If there is a disease involved, the big daily water changes and gravel cleaning will dilute the number of pathogens in the water. This means there are fewer organisms to infect the fish and make them sick, and the fish can often live longer with the disease because there are fewer things infecting them.

The same deal with cleaning the filter if it hasn't been done in the last 2 weeks. It removes gunk that grows harmful disease organisms. The fewer disease organisms in the tank, the easier it is for the fish to fight off the disease. Some diseases can't be fought off easily and need medication or salt. A clean tank and filter allows salt and medications to work more effectively.

So yes, basic first aid for fish should include cleaning the tank up and doing big daily water changes and gravel cleans until the problem is identified.

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Increasing aeration also helps by maximising the oxygen levels in the water and making it easier for the sick fish to breath. This is akin to people being put on oxygen when having problems breathing. Clean water, a clean tank, and a clean filter will have more oxygen than a dirty tank and filter because there are fewer bacteria and other microbes using the oxygen. This leaves more oxygen for the fish.

This is a sticky at the start of the Emergency section of the forum and it's hoped people read it if they get a sick fish.
 

AmyKieran

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For most things, yes, but it doesn't always have to be for a week. Normally I put "do a 75% water change and gravel clean every day for a week or until the problem is identified". If we can figure out what the problem is straight away, and it isn't water quality related, then one or two water changes are fine. But sometimes it takes a few days for people to post images and relevant information about the tank, and in these situations, doing daily water changes and gravel cleans gives them something to do and can help the fish by diluting whatever bad things are in the tank.

The big daily water changes and gravel cleaning dilute any ammonia, nitrite, nitrate or other poisons that might be in the water, as well as diluting disease organisms that might be growing in large numbers. This buys you time to find out exactly what is wrong with the fish and then treat it accordingly. The cleaner environment then helps the fish recover quicker. If you need to use medications, they work best in clean tanks with no rotting fish waste or biofilm on anything.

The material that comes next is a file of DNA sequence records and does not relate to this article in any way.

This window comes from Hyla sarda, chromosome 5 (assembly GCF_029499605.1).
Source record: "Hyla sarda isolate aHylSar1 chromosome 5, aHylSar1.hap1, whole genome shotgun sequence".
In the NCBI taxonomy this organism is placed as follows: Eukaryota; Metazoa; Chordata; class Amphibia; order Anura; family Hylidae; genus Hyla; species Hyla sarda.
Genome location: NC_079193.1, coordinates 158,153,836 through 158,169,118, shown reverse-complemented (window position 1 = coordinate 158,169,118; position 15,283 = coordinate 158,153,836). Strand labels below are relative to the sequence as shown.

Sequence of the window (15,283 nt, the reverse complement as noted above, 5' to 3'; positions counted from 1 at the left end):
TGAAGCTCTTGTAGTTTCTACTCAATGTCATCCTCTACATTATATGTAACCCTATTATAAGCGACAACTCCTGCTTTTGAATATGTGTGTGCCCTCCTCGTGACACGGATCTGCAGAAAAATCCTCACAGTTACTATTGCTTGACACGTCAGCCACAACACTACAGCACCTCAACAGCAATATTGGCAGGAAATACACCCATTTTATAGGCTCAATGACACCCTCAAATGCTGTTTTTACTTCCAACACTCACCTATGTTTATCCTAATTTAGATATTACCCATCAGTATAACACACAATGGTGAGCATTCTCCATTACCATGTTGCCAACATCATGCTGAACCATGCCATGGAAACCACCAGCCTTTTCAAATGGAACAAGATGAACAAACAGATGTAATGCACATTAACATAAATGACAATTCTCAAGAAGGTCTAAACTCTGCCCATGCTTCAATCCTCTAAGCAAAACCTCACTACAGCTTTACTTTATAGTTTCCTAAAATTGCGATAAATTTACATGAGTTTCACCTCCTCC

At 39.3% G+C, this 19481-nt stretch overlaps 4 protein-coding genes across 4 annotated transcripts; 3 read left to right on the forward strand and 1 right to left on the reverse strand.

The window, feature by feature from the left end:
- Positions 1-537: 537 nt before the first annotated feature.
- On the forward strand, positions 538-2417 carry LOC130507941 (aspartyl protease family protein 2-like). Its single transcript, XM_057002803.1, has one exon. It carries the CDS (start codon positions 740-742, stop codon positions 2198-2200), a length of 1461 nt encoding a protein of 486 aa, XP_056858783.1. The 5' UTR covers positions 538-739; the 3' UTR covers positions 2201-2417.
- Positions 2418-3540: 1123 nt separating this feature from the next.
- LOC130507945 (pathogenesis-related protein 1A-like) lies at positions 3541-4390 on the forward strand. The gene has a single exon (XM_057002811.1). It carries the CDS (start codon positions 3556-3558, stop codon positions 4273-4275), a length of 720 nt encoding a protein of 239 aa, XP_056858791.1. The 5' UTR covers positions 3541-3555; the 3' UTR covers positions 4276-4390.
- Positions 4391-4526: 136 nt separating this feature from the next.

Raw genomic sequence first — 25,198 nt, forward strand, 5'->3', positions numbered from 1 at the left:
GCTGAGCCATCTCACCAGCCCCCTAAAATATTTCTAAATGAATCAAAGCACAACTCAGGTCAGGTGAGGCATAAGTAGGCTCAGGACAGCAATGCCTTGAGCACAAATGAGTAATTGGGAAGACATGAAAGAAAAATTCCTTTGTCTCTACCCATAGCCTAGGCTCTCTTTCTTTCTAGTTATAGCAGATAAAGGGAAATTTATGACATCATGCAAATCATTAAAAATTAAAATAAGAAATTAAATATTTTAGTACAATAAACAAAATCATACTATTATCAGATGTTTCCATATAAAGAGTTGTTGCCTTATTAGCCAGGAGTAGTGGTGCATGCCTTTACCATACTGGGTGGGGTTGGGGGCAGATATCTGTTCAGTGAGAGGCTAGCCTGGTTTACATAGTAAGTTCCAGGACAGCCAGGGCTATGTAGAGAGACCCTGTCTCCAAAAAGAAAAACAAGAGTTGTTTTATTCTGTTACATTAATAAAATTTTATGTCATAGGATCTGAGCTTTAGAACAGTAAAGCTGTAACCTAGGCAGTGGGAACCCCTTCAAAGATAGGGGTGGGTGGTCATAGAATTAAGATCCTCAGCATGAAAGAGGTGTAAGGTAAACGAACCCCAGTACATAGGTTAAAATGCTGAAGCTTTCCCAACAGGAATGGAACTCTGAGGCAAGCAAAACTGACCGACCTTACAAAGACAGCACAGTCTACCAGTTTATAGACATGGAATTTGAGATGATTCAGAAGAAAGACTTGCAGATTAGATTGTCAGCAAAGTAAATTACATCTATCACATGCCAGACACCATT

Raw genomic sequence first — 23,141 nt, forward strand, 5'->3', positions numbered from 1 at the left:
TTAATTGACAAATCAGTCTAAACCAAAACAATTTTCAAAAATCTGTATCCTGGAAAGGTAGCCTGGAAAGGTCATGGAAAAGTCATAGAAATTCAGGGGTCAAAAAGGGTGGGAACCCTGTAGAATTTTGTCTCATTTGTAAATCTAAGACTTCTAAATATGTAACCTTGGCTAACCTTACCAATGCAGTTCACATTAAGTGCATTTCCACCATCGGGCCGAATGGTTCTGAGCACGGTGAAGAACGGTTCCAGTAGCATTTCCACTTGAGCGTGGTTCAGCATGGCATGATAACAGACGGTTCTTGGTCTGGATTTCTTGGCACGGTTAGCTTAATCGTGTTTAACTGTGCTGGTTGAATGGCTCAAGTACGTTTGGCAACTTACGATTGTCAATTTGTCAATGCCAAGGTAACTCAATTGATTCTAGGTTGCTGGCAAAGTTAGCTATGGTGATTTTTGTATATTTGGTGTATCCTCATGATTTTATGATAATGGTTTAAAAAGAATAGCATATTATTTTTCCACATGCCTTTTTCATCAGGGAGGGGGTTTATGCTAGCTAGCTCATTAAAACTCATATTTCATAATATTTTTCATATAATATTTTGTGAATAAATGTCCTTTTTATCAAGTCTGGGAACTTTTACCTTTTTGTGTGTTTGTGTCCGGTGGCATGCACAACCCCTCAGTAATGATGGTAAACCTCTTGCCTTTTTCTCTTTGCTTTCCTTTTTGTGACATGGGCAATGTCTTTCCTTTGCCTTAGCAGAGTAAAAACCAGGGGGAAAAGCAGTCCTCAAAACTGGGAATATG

Doing water changes and cleaning the tank and filter gives the fish keeper something to do while they try to find out what is going on. This lets them do something constructive rather than just fret about the fish being sick. It's a practical thing to do that helps the fish and alleviates the stress in the fish keeper. It's a bit like the doctor telling you to go boil some water while they are attending to the woman who is about to give birth in the bedroom. It gives you something to do.

-------------------
Over half the problems people have with fish are caused by poor water quality. So doing a big daily water change and gravel clean can help those people straight away and one water change can sometimes fix the issue if it's something like an ammonia, nitrite or nitrate reading. Even if the problem is fixed after one water change, it's still a good idea to do a few more water changes in quick succession (once a day for a few days) to make sure everything is good.

If there is a disease involved, the big daily water changes and gravel cleaning will dilute the number of pathogens in the water. This means there are fewer organisms to infect the fish and make them sick, and the fish can often live longer with the disease because there are fewer things infecting them.